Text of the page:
A Legend of the Cliff House, San Francisco.

Bret Harte

Where the sturdy ocean breeze
Drives the spray of roaring seas
That the Cliff-House balconies

There, in spite of rain that balked,
With his sandals duly chalked,
Once upon a tight-rope walked
                Mr. Cooke.

But the jester's lightsome mien,
And his spangles and his sheen,
All had vanished, when the scene
                He forsook;----

Yet in some delusive hope,
In some vague desire to cope,
One still came to view the rope
                Walked by Cooke.

Amid Beauty's bright array,
On that strange eventful day,
Partly hidden from the spray,
                In a nook,

Stood Florinda Vere de Vere;
Who with wind-dishevelled hair,
And a rapt, distracted air,
                Gazed on Cooke.

Then she turned, and quickly cried
To her lover at her side,
While her form with love and pride
                Wildly shook,

"Clifford Snook! oh, hear me now!
Here I break each plighted vow:
There's but one to whom I bow,
                And that's Cooke!"

Haughtily that young man spoke:
"I descend from noble folk.
'Seven Oaks,' and then 'Se'nnoak,'
                Lastly Snook,

Is the way my name I trace:
Shall a youth of noble race
In affairs of love give place
                To a Cooke?"

"Clifford Snook, I know thy claim
To that lineage and name,
And I think I've read the same
                In Horne Tooke;

But I swear, by all divine,
Never, never to be thine,
'Till thou canst upon yon line
                Walk like Cooke."

Though to that gymnastic feat
He no closer might compete
Than to strike a _balance_-sheet
                In a book;

Yet thenceforward, from that day,
He his figure would display
In some wild athletic way,
                After Cooke.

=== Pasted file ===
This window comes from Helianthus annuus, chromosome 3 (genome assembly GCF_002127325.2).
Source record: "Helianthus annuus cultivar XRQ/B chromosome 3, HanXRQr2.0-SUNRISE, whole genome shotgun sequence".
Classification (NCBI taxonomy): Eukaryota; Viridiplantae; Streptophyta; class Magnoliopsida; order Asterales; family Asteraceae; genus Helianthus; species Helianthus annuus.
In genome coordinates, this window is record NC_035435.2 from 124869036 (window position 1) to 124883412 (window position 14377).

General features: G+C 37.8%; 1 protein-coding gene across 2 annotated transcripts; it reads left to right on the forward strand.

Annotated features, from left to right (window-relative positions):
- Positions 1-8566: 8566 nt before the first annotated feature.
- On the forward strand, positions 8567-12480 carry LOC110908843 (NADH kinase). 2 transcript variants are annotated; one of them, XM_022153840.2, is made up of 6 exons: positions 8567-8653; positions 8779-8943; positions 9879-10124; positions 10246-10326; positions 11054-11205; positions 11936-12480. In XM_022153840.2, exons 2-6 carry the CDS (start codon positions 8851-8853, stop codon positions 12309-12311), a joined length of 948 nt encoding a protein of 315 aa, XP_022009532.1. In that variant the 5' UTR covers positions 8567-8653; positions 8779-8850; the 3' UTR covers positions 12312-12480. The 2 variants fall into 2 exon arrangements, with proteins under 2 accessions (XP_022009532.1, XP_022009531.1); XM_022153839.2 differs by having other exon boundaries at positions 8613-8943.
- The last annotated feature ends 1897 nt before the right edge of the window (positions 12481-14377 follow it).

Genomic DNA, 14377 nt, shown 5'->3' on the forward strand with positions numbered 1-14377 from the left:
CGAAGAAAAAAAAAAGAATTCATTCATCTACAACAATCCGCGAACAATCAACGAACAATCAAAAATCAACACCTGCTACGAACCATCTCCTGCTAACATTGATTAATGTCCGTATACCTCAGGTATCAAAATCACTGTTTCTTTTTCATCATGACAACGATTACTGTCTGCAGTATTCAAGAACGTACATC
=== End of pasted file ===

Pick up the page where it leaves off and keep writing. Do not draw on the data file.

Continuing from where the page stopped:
On some household eminence,
On a clothes-line or a fence,
Over ditches, drains, and thence
                O'er a brook,

He, by high ambition led,
Ever walked and balanced;
Till the people, wondering, said,
                "How like Cooke!"

Step by step did he proceed,
Nerved by valor, not by greed,
And at last the crowning deed

Misty was the midnight air,
And the cliff was bleak and bare,
When he came to do and dare
                Just like Cooke.

Through the darkness, o'er the flow,
Stretched the line where he should go
Straight across, as flies the crow
                Or the rook:

One wild glance around he cast;
Then he faced the ocean blast,
And he strode the cable last
                Touched by Cooke.

Vainly roared the angry seas;
Vainly blew the ocean breeze;
But, alas! the walker's knees
                Had a crook;

And before he reached the rock
Did they both together knock,
And he stumbled with a shock--
                Unlike Cooke!

Downward dropping in the dark,
Like an arrow to its mark,
Or a fish-pole when a shark
                Bites the hook,

Dropped the pole he could not save,
Dropped the walker, and the wave
Swift ingulfed the rival brave
                Of J. Cooke!

Came a roar across the sea
Of sea-lions in their glee,
In a tongue remarkably
                Like Chinnook;

And the maddened sea-gull seemed
Still to utter, as he screamed,
"Perish thus the wretch who deemed
                Himself Cooke!"

But, on misty moonlit nights,
Comes a skeleton in tights,
Walks once more the giddy heights
                He mistook;

And unseen to mortal eyes,
Purged of grosser earthly ties,
Now at last in spirit guise
                Outdoes Cooke.

Still the sturdy ocean breeze
Sweeps the spray of roaring seas,
Where the Cliff-House balconies

And the maidens in their prime,
Reading of this mournful rhyme,
Weep where, in the olden time,
                Walked J. Cooke.

The first Cliff House was built in 1858 and the current building is now a restaurant, part of the Golden Gate National Recreation Area in San Francisco.

Cliff House overlooks Seal Rock from the souther shore of the Golden Gate. More than thirty ships have been wrecked on the coast below the House.